If the bleeding is from the mouth, chances are the cat has an injury to the mouth, tongue, or teeth. It could also mean that the kitty has a foreign body lodged in her mouth, is poisoned, is experienced a rupture in her internal organs, or has gum disease.
Bleeding from the ear can be caused by scratches or hematomas on the outside of the ear. Sometimes your kitty may also has a wound caused by a catfight or a fall and which oozes blood.
Bleeding of any sort should not be taken lightly. To know if the blood spots left behind by your cat are a result of physical injury, examine her yourself to see if there’s any visible trauma.
You might also want to take a trip to the vet to ascertain that nothing is wrong internally.
A cat that bleeds from her vulva could very well be going through a miscarriage. One of the obvious symptoms is bloody discharge.
If the kitty miscarries within her first weeks of pregnancy, her body will likely absorb the fetus. However, if the pregnancy has progressed, she will have ooze blood and exhibit dehydration, fever, delivery or a dead fetus, discomfort, and abdominal straining.
Your vet is capable of diagnosing miscarriage in your cat. They will do an x-ray and a physical exam to know what’s going and offer an ideal treatment plan.
If the fetus is still alive in the kitty’s uterus, it will need support to remain alive. If it is dead, it will need to be removed from the uterus to avoid infection.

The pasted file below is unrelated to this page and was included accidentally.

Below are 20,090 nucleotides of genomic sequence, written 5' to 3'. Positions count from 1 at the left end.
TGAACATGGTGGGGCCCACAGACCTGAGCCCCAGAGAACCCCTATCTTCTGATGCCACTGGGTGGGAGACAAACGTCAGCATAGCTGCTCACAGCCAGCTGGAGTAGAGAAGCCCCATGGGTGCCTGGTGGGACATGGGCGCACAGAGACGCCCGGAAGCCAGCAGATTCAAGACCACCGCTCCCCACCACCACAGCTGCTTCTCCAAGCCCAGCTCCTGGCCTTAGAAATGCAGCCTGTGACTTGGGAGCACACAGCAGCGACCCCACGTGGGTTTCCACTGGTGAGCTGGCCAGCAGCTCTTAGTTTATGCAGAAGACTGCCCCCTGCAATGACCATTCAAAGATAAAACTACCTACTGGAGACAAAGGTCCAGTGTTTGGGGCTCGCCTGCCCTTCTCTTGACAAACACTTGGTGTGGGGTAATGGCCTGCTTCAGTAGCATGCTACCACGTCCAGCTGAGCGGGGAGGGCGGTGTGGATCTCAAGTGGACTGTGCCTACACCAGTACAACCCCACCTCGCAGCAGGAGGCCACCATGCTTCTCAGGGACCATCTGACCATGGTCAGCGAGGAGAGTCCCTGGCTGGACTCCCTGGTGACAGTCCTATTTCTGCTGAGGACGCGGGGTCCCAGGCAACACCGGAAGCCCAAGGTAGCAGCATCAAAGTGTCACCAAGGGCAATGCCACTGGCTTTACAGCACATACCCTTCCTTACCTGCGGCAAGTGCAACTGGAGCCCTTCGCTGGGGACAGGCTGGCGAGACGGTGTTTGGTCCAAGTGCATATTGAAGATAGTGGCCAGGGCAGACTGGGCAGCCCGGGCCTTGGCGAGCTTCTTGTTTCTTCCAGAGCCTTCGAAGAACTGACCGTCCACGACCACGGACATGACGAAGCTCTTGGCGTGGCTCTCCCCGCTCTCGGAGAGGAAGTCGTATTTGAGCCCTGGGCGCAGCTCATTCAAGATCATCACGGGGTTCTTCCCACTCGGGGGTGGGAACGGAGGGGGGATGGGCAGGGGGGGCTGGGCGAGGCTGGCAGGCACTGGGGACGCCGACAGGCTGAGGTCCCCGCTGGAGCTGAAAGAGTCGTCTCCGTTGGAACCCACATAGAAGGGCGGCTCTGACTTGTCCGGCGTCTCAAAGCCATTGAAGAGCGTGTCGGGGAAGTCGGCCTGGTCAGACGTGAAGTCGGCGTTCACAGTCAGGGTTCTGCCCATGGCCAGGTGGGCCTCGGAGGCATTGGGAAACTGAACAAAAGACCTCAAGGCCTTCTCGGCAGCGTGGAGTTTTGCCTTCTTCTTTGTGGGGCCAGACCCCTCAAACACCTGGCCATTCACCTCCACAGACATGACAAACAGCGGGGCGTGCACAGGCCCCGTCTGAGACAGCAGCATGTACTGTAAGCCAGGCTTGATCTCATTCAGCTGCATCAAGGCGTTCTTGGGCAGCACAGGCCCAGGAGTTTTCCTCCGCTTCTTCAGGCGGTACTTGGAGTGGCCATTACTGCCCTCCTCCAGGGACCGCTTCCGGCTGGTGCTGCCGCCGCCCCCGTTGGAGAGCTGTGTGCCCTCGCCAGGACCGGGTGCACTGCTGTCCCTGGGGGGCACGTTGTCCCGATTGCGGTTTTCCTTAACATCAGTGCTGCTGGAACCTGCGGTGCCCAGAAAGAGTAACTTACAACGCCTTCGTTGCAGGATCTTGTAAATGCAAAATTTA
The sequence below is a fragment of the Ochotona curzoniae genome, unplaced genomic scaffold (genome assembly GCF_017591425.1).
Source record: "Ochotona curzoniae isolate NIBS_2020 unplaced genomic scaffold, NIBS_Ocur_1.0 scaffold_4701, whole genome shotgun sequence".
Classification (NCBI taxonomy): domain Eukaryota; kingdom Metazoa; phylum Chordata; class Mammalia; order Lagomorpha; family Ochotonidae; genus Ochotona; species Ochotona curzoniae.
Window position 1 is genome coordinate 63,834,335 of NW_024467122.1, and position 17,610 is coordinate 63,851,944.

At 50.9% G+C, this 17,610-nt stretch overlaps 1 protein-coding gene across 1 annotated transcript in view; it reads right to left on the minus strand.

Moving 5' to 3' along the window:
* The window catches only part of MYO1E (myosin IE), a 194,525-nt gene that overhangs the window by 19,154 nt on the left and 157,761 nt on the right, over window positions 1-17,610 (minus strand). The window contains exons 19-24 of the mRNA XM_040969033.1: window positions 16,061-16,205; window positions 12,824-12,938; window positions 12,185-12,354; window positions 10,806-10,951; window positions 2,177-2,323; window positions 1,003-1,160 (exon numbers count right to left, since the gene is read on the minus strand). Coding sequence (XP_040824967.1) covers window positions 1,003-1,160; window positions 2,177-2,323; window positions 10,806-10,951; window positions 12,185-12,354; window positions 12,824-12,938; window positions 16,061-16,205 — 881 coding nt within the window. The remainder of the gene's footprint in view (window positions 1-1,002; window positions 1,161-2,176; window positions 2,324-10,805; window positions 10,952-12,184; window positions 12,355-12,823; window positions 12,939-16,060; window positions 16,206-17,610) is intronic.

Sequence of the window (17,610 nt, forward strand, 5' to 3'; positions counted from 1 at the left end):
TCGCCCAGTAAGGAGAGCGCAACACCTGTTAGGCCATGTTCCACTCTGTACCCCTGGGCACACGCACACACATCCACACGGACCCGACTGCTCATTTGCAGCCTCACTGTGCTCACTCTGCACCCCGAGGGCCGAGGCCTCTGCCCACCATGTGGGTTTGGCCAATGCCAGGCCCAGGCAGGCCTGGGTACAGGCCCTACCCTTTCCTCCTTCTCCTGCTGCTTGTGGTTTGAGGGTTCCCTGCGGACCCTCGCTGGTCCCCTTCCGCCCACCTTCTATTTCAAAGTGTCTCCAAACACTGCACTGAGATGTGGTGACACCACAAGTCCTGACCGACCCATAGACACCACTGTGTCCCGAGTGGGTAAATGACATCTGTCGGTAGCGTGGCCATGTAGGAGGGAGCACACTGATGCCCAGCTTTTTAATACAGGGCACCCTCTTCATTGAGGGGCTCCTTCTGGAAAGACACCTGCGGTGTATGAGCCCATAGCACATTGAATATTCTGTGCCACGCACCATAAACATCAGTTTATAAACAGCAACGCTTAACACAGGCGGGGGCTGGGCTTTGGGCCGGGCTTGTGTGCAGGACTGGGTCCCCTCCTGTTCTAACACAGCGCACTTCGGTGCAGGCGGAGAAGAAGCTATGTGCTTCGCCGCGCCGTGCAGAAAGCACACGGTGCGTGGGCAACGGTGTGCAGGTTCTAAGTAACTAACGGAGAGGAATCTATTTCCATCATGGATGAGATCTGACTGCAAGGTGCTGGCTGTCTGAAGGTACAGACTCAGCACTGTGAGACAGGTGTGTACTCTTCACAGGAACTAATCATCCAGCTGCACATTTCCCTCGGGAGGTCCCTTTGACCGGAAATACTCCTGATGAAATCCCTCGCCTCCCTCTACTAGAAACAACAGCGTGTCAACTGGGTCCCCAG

Related Post: Do Cats Get Pregnant Every Time They Mate?
Finally, a cat that leaves blood spots on the floor/sink could be suffering from a tumor. Also called an abnormal growth of tissue, a tumor can occur pretty much anywhere in your kitty’s body.
If she has a tumor in her urinary organs, she will likely have blood spots in her urine. The same rings true for her reproductive, digestive, and renal systems.
It goes without saying that tumors are very serious, especially if they are malignant.
Along with blood spots, go to the vet if you notice difficulty eliminating, loss of appetite, sores that do not heal, change in bladder and bowel habits, difficulty eating and swallowing food, presence of lumps that change in size.
A cat that leaves blood spots on the floor or the sink is sick or has fleas in her coat. Either way, she needs help to get rid of the issue.
Some of the cases are fatal and need intervention as soon as possible.
Even those that don’t seem serious can cause issues that will compromise your cat’s health down the line.
Your best bet is to take the kitty for a full medical checkup and you will not see blood again.
Hi! I am Eleanor Price. I started this website after my cat, Louie, almost died from a case of botulism (a type of food poisoning often caused by bacteria that grow on food items). Turned out that my cat’s diet was the problem. I have made it my duty to provide the best information and recommendations about everything cat lovers need to know about their felines’ health and wellbeing. My goal is to find the most informative content on anything feline-related and share it with fellow hardworking kitty lovers.
Disclaimer: While I ensure that the advice and tips given here are in line with the latest evidence-based veterinary information and health guidelines, under no circumstance should you misconstrue my suggestions as medical advice. Please contact your veterinarian in all matters regarding your kitty’s health.